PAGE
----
A couple of weeks ago during our Center for the Transformation of Work (CTW) community call I had an epiphany. While so many in the first world, including the US, the UK and Western Europe, see Open Talent, especially gig work, as an existential threat to the status quo of work, other parts of the world see it as a way to help their people make economic progress.
We’re all familiar with recent laws that have been passed, from AB5 in California to IR35 in the UK, which put up barriers to new employment models, especially open talent and gig work. It’s even embedded in the collective mindset of these societies. In a recent New York Times article there was surprise that even with so many available jobs, how could there also be such a vast amount of opportunities for freelance and gig workers? The article even called out companies that took advantage of open talent as shirking their responsibilities by hiring people on a temporary, project basis off of platforms versus hiring them full time.
This mindset makes two false assumptions. First, the companies are at the center of employment, and the demand side of employment should be provided more deference than the supply side. This probably works when there is more demand than there is supply but when this formula is flipped and the supply side, the workers, have more power they can exercise choice.
The second assumption is that companies can manage the careers of workers better than workers can themselves. The paternalistic perspective might have worked when there was information non-parity and companies had more than workers, but now, with the digital tools available, there is information parity, empowering workers to have even more choice.
Now, back to our CTW call. On this call, Dr. Sakshi Khurana of NITI Aayog, a policy think tank of the Government of India, providing directional and policy inputs, brought a new perspective. She laid out the differences between India and other emerging economies with more established economies. Lohit Bhatia of Quess Corp Limited presented the astonishing fact that while first-world economies consist of roughly 68% of their economies being formal as defined by paying taxes, yet India’s economy only has 17% of its economy in the formal and taxable realm. The 83% are now screaming to take part in India’s new economy and the government is listening.
India and other countries have reacted differently to the open talent and gig economies. In 2020 the Indian tax authority changed the rules of what they consider to be part of their formal economy. They added platform work to the list of Permanent, Temporary, and Apprentice work. By doing so the Indian government mandated that platforms withhold 5% of their worker’s salaries to fund benefits through the government.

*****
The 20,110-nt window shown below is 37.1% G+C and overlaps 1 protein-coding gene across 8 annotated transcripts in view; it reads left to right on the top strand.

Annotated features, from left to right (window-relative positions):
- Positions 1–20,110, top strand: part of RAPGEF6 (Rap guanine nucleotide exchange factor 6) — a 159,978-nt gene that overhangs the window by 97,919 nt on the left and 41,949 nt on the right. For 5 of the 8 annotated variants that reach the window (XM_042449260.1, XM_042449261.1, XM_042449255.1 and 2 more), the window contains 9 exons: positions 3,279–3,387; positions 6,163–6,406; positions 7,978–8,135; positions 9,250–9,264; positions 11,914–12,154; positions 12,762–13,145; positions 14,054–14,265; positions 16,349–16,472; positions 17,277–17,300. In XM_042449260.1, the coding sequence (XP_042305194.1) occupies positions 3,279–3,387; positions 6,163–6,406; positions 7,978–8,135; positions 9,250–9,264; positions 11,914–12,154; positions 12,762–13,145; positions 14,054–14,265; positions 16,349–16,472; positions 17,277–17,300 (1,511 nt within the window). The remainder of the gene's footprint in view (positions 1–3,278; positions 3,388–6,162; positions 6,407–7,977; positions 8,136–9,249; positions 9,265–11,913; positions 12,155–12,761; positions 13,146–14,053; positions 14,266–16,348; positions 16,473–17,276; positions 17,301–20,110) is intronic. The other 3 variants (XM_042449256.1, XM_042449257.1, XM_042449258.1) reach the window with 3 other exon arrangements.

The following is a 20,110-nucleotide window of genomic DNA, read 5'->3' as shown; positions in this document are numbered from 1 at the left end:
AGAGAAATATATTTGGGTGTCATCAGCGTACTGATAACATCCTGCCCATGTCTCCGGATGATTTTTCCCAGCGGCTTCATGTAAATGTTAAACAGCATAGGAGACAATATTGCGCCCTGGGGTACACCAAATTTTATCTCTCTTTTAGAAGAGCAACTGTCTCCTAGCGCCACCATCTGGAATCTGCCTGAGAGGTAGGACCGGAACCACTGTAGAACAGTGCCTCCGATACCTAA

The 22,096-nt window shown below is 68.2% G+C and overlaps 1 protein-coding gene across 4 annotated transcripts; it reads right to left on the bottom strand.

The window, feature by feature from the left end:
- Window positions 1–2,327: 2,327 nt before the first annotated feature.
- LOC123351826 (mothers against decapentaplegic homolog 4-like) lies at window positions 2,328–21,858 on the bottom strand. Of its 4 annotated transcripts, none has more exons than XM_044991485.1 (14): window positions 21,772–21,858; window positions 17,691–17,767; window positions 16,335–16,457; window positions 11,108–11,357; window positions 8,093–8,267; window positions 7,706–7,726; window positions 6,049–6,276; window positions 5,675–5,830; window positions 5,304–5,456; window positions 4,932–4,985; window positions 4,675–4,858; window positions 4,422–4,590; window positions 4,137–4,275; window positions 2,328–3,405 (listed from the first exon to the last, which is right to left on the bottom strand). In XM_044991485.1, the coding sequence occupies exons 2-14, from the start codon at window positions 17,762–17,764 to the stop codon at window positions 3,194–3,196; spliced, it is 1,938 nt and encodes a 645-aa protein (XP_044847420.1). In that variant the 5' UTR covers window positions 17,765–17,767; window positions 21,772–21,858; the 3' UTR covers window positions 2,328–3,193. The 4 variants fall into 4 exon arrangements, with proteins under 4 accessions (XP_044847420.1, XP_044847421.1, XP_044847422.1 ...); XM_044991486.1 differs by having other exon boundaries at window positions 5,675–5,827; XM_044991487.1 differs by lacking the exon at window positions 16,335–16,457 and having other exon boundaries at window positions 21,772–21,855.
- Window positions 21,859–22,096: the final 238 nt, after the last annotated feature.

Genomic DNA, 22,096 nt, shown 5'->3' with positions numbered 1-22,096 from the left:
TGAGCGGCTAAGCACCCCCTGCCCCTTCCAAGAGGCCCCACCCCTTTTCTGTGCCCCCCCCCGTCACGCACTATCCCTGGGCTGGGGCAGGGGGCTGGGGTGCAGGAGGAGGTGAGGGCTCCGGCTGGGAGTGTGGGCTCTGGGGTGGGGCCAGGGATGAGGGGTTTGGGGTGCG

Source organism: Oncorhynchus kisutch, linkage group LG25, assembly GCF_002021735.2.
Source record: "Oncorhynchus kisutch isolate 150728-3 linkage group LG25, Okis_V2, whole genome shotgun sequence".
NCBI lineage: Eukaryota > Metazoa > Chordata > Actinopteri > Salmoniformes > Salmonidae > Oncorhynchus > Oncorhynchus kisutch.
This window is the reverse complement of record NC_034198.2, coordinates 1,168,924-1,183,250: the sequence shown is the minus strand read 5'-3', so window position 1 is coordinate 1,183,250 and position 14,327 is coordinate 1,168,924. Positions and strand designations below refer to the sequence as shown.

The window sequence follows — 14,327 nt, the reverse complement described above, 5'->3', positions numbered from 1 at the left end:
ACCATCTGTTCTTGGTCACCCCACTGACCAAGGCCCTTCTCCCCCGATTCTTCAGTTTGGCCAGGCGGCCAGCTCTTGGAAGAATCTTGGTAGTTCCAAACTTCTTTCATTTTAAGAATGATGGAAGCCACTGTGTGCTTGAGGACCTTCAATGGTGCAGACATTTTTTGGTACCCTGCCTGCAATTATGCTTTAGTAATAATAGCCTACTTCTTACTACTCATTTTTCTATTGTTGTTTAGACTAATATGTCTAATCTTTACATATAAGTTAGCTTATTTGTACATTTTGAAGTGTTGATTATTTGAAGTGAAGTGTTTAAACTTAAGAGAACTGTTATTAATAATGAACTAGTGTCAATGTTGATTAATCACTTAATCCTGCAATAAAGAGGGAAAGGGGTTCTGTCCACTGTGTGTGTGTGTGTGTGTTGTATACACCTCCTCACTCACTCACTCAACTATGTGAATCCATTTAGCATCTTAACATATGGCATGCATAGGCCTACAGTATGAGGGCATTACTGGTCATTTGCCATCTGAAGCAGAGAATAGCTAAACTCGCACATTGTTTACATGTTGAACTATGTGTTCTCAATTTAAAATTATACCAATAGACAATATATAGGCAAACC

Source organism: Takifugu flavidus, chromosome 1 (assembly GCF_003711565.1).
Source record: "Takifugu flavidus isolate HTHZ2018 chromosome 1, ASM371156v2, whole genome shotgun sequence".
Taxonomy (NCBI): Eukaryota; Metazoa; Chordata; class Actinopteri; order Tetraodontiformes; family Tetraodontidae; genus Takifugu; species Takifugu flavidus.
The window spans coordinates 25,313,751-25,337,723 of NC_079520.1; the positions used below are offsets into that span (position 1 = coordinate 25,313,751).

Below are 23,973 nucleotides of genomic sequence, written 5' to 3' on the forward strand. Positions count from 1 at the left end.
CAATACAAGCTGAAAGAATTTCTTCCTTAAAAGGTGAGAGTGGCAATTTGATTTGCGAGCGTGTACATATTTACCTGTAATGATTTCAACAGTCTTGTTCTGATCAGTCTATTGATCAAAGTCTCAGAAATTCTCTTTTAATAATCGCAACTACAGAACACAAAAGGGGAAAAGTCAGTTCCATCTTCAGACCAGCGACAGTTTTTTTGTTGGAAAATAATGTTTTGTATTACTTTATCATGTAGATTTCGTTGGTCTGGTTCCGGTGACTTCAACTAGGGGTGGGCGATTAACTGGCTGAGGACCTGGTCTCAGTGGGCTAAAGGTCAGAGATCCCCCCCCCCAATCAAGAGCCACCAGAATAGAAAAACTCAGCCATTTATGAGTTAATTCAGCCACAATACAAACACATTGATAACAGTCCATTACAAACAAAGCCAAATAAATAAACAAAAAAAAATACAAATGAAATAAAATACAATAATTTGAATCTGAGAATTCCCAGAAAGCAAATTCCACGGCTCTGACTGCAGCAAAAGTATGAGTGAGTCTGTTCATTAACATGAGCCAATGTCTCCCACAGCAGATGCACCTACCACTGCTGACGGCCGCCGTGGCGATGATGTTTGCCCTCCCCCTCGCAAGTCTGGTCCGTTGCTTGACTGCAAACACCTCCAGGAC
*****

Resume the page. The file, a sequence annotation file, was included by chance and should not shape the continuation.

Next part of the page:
Dr. Khurana is confident that this shift will increase the ability of people, including rural women, to enter the workforce in a way that fits the demands of their lives and increase the government’s ability to increase tax revenue.
At Open Assembly and CTW we’ve seen this mindset shift from other countries as well and have had discussions with the UAE, Greece, Saudi Arabia, and Barbados. These countries look at the open talent economy as a positive. They see two pillars of this emerging segment. First, by helping their citizens work on platforms for first-world companies they can enter the workforce at a much higher level than they would be able to locally, creating a faster path to a middle class. They also view the power of remote and distributed work as a way to invite freelancers and remote workers to their country, through visas and incentives to create an instant middle class, the benefits of which will trickle down through their economies.
Many first-world governments and regulatory bodies have taken a scarcity approach to looking at the open and gig economies. They look at it as a threat to the status quo. While India and the governments we talk to take an abundant view of the emergence of this new employment model.
As Thomas Friedman said long ago, “The World is Flat.” If you’re looking for a software engineer with the exact same certifications, experience and ratings then why would you hire an engineer in Silicon Valley for $200,000 when you could hire someone in Medellin, Columbia for $50,000? In fact, $50k probably goes a lot further than $200k in the Valley.
Every company wants to work with the best talent. India is realizing that and helping to remove the friction to make the connection happen. The winners will be these emerging economies and their citizens. Unfortunately, the losers could be the first-world economies that will be rendered irrelevant as they protect an outdated, analog mindset.